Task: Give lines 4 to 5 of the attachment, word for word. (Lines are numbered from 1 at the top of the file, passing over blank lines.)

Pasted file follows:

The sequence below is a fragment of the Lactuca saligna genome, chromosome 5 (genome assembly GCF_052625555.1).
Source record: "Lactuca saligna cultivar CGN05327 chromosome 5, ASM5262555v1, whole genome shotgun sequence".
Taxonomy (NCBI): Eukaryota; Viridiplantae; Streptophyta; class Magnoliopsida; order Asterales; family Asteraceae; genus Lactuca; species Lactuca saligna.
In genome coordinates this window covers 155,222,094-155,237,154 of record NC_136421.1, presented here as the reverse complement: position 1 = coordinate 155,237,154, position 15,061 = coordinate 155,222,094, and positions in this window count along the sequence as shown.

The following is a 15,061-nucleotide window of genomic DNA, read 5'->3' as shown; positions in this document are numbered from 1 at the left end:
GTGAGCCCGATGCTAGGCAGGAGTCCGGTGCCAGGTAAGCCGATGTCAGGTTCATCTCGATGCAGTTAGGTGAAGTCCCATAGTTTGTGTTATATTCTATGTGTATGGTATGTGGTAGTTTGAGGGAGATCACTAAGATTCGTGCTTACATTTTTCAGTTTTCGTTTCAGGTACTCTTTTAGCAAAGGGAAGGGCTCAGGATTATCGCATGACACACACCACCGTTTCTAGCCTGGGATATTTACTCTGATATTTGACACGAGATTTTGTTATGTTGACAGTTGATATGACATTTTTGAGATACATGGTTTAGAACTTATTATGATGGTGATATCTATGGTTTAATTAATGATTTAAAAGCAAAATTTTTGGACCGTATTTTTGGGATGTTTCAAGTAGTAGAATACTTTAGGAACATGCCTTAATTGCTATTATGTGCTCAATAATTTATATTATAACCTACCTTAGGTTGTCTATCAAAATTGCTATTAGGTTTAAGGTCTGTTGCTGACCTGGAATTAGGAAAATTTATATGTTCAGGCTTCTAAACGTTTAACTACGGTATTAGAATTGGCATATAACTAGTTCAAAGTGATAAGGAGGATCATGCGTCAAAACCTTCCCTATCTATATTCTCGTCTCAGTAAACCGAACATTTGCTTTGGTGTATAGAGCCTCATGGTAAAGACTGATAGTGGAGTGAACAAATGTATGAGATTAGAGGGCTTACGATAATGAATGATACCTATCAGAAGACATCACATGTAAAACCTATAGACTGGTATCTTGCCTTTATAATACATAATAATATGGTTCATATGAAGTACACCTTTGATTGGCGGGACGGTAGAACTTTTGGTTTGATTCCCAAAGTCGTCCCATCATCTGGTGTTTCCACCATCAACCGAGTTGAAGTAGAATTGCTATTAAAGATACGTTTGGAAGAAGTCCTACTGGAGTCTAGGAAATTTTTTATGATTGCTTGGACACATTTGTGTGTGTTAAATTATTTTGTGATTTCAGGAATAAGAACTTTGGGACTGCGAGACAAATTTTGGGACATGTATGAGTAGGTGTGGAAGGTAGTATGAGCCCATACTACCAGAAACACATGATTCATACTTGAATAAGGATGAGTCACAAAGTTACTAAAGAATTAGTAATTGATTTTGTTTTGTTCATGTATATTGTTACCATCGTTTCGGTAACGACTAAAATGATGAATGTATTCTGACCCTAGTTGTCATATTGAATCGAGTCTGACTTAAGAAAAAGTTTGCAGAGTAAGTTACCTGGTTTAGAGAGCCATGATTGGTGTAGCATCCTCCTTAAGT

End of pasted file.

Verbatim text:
In genome coordinates this window covers 155,222,094-155,237,154 of record NC_136421.1, presented here as the reverse complement: position 1 = coordinate 155,237,154, position 15,061 = coordinate 155,222,094, and positions in this window count along the sequence as shown.

The following is a 15,061-nucleotide window of genomic DNA, read 5'->3' as shown; positions in this document are numbered from 1 at the left end: